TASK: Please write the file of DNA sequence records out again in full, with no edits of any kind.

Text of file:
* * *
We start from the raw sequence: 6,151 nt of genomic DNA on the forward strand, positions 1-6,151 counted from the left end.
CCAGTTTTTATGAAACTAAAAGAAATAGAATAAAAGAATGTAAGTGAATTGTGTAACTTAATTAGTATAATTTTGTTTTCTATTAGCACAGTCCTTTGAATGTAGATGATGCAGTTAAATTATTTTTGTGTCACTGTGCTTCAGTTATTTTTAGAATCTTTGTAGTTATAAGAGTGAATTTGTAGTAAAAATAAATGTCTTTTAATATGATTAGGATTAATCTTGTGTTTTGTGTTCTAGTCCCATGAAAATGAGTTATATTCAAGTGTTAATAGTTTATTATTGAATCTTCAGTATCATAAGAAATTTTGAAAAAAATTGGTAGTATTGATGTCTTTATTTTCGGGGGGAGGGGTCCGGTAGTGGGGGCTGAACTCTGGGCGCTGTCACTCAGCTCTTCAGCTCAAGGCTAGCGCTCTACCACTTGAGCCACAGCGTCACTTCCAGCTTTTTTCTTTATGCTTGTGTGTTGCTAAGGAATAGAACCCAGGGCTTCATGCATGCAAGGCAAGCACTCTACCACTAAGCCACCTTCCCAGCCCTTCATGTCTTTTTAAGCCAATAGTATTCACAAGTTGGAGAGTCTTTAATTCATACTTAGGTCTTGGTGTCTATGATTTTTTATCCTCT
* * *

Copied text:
We start from the raw sequence: 6,151 nt of genomic DNA on the forward strand, positions 1-6,151 counted from the left end.
CCAGTTTTTATGAAACTAAAAGAAATAGAATAAAAGAATGTAAGTGAATTGTGTAACTTAATTAGTATAATTTTGTTTTCTATTAGCACAGTCCTTTGAATGTAGATGATGCAGTTAAATTATTTTTGTGTCACTGTGCTTCAGTTATTTTTAGAATCTTTGTAGTTATAAGAGTGAATTTGTAGTAAAAATAAATGTCTTTTAATATGATTAGGATTAATCTTGTGTTTTGTGTTCTAGTCCCATGAAAATGAGTTATATTCAAGTGTTAATAGTTTATTATTGAATCTTCAGTATCATAAGAAATTTTGAAAAAAATTGGTAGTATTGATGTCTTTATTTTCGGGGGGAGGGGTCCGGTAGTGGGGGCTGAACTCTGGGCGCTGTCACTCAGCTCTTCAGCTCAAGGCTAGCGCTCTACCACTTGAGCCACAGCGTCACTTCCAGCTTTTTTCTTTATGCTTGTGTGTTGCTAAGGAATAGAACCCAGGGCTTCATGCATGCAAGGCAAGCACTCTACCACTAAGCCACCTTCCCAGCCCTTCATGTCTTTTTAAGCCAATAGTATTCACAAGTTGGAGAGTCTTTAATTCATACTTAGGTCTTGGTGTCTATGATTTTTTATCCTCT